• prostate cancer;
  • PSA;
  • polyunsaturated fatty acids;
  • Jamaica


To investigate the relationship between erythrocyte membrane polyunsaturated fatty acid (PUFA) and serum prostate- specific antigen (PSA) levels in Jamaican men, as there may be an association between prostate cancer incidence and dietary fatty acids, and prostate cancer incidence in Jamaica is among the highest in the world.


Blood from 107 Jamaican men was analysed for 32 individual fatty acids and PSA levels. Special attention was given to correlations between Ω3 and Ω6 PUFAs and PSA. Data were analysed using standard linear regression methods.


The mean PSA was 18.6 ng/mL (normal 0–4.0); for age groups of 51–60, 61–70 and 71–80 years the levels were 14, 26 and 23 ng/mL, respectively. Eicosapentaenoic acid (Ω3) levels decreased as PSA exceeded 10 ng/mL (P = 0.02). Arachidonic acid (Ω6) levels decreased as PSA was < 2 ng/mL (P = 0.02). Linoleic acid (Ω6) levels decreased in men with PSA levels of 2–10 ng/mL (P = 0.04). In men with a PSA of > 10 ng/mL there was a positive correlation between the ratio of Ω6 to Ω3 PUFAs and PSA (P = 0.036); there was also a negative correlation between the ratio of Ω3 to Ω6 PUFAs and PSA (P = 0.08). When the ratio of Ω3 PUFAs over the products of Ω6 PUFAs were used, this trend was significant (P= 0.03).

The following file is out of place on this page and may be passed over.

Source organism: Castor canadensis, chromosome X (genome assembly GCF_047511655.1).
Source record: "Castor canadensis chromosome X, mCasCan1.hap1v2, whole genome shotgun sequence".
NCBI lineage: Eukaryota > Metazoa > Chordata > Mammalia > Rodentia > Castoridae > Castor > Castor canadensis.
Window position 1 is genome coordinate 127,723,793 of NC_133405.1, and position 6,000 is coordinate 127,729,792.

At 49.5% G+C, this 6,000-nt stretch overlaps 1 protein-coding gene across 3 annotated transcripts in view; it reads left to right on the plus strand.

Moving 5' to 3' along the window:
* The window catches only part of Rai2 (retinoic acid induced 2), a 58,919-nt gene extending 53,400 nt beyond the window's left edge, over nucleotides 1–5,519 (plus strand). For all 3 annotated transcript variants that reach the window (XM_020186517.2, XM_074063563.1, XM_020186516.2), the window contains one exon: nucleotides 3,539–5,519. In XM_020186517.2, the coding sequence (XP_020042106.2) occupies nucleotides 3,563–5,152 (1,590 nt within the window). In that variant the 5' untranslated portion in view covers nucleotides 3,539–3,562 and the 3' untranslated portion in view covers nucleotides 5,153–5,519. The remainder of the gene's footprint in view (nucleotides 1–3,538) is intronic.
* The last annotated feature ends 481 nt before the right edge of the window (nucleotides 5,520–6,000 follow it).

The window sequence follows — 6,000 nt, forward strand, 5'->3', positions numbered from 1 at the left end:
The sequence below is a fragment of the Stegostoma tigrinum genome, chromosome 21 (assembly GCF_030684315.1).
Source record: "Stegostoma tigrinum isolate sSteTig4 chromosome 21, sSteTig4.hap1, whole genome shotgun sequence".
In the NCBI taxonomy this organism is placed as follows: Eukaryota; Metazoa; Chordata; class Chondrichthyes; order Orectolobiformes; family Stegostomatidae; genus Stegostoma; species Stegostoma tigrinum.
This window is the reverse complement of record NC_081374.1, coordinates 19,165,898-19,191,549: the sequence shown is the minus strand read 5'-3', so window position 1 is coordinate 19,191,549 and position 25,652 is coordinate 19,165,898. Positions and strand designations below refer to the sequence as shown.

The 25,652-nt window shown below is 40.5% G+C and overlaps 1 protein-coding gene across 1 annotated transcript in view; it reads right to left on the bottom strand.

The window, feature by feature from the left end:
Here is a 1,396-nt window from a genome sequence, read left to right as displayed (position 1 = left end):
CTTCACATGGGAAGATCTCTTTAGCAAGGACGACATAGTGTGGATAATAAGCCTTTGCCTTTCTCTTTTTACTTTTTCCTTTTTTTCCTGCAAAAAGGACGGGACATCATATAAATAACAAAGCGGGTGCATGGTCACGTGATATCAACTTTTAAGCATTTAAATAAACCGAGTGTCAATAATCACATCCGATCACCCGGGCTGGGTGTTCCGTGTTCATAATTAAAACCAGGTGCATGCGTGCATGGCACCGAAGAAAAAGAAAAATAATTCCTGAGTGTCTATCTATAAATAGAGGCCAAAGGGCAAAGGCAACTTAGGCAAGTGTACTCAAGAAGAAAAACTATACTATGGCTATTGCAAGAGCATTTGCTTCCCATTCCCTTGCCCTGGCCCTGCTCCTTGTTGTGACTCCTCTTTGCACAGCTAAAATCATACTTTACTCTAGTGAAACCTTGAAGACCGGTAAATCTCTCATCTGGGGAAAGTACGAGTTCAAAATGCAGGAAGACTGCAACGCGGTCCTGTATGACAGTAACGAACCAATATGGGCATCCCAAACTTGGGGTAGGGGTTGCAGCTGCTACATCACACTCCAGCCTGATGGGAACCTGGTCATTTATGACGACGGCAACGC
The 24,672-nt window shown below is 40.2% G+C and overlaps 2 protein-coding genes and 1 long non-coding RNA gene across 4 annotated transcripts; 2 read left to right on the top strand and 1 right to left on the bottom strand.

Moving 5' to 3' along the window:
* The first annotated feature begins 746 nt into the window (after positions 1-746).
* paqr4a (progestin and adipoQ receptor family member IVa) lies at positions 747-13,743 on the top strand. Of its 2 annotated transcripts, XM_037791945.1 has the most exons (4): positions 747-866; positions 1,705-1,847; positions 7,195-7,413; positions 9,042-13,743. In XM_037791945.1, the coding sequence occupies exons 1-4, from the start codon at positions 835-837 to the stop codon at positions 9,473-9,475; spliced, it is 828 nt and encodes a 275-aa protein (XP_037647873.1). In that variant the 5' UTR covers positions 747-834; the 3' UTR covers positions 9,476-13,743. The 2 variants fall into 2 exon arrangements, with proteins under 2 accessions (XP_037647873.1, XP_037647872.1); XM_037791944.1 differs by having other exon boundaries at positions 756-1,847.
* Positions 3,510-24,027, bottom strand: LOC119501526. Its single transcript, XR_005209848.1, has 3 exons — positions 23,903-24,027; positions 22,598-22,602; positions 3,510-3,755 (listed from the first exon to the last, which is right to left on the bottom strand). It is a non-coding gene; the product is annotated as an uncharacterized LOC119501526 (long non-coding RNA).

Increased levels of Ω6 PUFAs and the ratio of Ω6/Ω3 PUFAs in Jamaican men are associated with an increased mean PSA level and risk of prostate cancer. Additional studies are needed to establish a causal link between dietary fatty acid intake and the development of prostate cancer in Jamaican men.